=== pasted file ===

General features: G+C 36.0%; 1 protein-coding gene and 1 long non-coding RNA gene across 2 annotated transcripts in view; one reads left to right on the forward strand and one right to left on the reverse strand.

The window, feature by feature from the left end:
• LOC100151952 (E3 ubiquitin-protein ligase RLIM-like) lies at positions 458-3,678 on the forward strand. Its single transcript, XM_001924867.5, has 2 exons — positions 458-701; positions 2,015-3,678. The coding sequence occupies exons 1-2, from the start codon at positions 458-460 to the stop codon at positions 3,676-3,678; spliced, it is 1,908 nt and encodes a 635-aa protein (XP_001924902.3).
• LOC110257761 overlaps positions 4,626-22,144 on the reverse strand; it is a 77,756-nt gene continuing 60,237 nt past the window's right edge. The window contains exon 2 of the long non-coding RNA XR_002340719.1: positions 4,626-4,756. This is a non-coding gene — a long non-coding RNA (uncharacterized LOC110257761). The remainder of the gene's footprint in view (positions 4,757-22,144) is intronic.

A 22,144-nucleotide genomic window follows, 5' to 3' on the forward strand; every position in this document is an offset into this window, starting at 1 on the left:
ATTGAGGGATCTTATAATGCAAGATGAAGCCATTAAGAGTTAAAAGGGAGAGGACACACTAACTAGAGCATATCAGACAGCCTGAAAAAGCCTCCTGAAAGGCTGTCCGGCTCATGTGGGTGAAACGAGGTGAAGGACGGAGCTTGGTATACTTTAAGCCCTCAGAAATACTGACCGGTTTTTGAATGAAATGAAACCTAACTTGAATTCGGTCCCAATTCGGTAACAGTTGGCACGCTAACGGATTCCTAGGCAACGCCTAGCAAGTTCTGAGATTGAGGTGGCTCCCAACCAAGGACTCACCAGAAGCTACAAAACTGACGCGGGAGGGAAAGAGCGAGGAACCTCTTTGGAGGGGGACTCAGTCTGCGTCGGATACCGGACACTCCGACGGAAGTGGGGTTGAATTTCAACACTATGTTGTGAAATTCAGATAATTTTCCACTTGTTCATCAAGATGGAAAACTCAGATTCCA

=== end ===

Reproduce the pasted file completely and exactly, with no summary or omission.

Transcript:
General features: G+C 36.0%; 1 protein-coding gene and 1 long non-coding RNA gene across 2 annotated transcripts in view; one reads left to right on the forward strand and one right to left on the reverse strand.

The window, feature by feature from the left end:
• LOC100151952 (E3 ubiquitin-protein ligase RLIM-like) lies at positions 458-3,678 on the forward strand. Its single transcript, XM_001924867.5, has 2 exons — positions 458-701; positions 2,015-3,678. The coding sequence occupies exons 1-2, from the start codon at positions 458-460 to the stop codon at positions 3,676-3,678; spliced, it is 1,908 nt and encodes a 635-aa protein (XP_001924902.3).
• LOC110257761 overlaps positions 4,626-22,144 on the reverse strand; it is a 77,756-nt gene continuing 60,237 nt past the window's right edge. The window contains exon 2 of the long non-coding RNA XR_002340719.1: positions 4,626-4,756. This is a non-coding gene — a long non-coding RNA (uncharacterized LOC110257761). The remainder of the gene's footprint in view (positions 4,757-22,144) is intronic.

A 22,144-nucleotide genomic window follows, 5' to 3' on the forward strand; every position in this document is an offset into this window, starting at 1 on the left:
ATTGAGGGATCTTATAATGCAAGATGAAGCCATTAAGAGTTAAAAGGGAGAGGACACACTAACTAGAGCATATCAGACAGCCTGAAAAAGCCTCCTGAAAGGCTGTCCGGCTCATGTGGGTGAAACGAGGTGAAGGACGGAGCTTGGTATACTTTAAGCCCTCAGAAATACTGACCGGTTTTTGAATGAAATGAAACCTAACTTGAATTCGGTCCCAATTCGGTAACAGTTGGCACGCTAACGGATTCCTAGGCAACGCCTAGCAAGTTCTGAGATTGAGGTGGCTCCCAACCAAGGACTCACCAGAAGCTACAAAACTGACGCGGGAGGGAAAGAGCGAGGAACCTCTTTGGAGGGGGACTCAGTCTGCGTCGGATACCGGACACTCCGACGGAAGTGGGGTTGAATTTCAACACTATGTTGTGAAATTCAGATAATTTTCCACTTGTTCATCAAGATGGAAAACTCAGATTCCA